There is no evidence in the record that Goldman hired ABM to perform either a regular quarterly cleaning or a preoccupancy cleaning. The contractor that Goldman used to do renovation work on the space, defendant Henegan Construction Co., Inc., did not subcontract any work to ABM.
In sum, the evidence points clearly and without contradiction to the conclusion that it was Paramount, not Goldman, that hired ABM to do the project on which plaintiff was working when she fell. Plaintiff does not claim that Goldman in fact supervised her work. Goldman therefore has no liability to plaintiff under Labor Law § 240 (1). The statute says:
"All contractors and owners and their agents, except owners of one and two-family dwellings who contract for but do not direct or control the work, in the erection, demolition, repairing, altering, painting, cleaning or pointing of a building or structure shall furnish or erect, or cause to be furnished or erected for the performance of such labor, scaffolding, hoists, stays, ladders, slings, hangers, blocks, pulleys, braces, irons, ropes, and other devices which shall be so constructed, placed and operated as to give proper protection to a person so employed."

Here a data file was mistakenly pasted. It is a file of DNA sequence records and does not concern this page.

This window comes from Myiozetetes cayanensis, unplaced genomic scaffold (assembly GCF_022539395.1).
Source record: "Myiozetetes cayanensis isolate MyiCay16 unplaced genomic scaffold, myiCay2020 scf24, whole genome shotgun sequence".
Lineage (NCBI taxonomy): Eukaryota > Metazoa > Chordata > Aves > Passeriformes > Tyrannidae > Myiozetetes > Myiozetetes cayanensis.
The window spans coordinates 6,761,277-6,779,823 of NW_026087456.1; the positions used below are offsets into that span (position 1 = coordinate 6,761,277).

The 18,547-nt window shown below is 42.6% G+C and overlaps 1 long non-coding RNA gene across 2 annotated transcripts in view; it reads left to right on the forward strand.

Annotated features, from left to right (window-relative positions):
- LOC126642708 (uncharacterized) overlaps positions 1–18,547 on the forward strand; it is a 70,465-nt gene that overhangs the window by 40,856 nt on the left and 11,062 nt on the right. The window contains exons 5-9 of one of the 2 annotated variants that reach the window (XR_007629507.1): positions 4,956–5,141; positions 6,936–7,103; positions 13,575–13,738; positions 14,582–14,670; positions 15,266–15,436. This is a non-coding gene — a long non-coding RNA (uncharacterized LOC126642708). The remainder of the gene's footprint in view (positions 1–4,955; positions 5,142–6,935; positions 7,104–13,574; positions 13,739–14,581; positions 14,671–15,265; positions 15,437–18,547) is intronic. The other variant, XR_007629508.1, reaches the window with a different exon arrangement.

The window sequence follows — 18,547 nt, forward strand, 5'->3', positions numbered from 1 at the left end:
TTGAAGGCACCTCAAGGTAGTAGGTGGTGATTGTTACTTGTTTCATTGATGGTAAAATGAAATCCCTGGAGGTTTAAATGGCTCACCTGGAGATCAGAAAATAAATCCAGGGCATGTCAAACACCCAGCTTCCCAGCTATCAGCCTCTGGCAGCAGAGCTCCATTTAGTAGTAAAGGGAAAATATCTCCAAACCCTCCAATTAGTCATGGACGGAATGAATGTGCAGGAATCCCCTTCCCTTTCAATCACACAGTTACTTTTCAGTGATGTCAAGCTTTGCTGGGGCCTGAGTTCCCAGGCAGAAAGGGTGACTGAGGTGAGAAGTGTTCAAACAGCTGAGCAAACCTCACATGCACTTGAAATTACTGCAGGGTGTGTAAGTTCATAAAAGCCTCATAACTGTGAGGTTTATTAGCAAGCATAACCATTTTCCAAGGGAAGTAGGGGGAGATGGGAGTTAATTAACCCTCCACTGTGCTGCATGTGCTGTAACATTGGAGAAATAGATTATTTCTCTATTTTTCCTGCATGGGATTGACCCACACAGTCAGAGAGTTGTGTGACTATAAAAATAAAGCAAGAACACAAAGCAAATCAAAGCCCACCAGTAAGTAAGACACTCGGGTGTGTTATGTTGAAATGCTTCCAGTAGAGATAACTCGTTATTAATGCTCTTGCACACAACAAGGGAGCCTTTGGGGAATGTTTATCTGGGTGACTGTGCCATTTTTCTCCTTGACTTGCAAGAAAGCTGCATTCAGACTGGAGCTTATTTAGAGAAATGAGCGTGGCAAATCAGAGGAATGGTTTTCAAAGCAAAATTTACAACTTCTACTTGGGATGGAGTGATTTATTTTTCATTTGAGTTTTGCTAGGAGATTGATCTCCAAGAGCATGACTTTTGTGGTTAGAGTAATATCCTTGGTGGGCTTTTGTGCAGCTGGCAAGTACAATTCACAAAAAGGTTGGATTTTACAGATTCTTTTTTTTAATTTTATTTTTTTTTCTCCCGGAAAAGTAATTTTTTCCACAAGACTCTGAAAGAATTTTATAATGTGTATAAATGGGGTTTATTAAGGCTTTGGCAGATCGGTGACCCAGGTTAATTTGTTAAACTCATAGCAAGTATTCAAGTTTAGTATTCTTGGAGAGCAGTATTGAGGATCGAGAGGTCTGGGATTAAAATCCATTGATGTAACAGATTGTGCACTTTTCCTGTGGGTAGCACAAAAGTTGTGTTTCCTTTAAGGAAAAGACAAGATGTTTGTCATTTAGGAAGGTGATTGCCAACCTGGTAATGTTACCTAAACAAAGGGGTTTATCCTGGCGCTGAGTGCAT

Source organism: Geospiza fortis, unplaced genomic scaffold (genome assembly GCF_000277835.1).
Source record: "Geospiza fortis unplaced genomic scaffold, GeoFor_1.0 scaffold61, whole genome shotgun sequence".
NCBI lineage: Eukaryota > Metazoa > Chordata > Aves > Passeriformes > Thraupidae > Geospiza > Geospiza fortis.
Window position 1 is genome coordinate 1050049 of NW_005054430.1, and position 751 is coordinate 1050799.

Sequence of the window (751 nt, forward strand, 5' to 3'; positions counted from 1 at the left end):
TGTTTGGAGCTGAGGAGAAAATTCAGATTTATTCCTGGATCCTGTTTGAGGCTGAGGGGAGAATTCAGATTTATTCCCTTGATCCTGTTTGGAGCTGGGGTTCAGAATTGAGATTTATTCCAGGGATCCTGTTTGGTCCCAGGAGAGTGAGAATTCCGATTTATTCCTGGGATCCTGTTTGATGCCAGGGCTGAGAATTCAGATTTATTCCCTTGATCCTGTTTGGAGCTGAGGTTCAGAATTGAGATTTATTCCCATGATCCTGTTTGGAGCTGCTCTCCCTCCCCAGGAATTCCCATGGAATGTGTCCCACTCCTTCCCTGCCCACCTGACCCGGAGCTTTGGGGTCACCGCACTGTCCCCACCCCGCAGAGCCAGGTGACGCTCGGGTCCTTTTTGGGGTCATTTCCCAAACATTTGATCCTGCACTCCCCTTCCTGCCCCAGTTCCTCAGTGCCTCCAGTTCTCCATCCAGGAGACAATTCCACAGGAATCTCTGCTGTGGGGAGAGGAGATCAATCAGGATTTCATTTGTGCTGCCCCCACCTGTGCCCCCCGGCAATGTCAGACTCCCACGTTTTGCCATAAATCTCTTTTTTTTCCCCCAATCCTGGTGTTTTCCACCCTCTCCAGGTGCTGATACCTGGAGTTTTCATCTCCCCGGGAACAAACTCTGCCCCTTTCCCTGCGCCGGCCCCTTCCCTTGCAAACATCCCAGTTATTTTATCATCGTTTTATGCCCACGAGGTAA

This statute places a duty on "contractors and owners and their agents." It says nothing about lessees. That does not necessarily mean lessees can never be liable. Appellate Division cases have said that lessees who hire a contractor, and thus have the right to control the work being done, are "owners" within the meaning of the statute (Frierson v Concourse Plaza Assoc., 189 AD2d 609, 611 [1st Dept 1993]); Sweeting v Board of Coop. Educ. Servs., 83 AD2d 103, 114 [4th Dept 1981]; cf. Bart v Universal Pictures, 277 AD2d 4, 6 [1st Dept 2000] [occupant of space with power to control the work held "an agent of the fee owner"]). We assume, without deciding, that these cases are right, but they do not apply here. ABM was hired by the landlord, Paramount, not by Goldman, so there is no basis for holding Goldman to be an owner or owner's agent (see Guzman v L.M.P. Realty Corp., 262 AD2d 99 [1st Dept 1999]).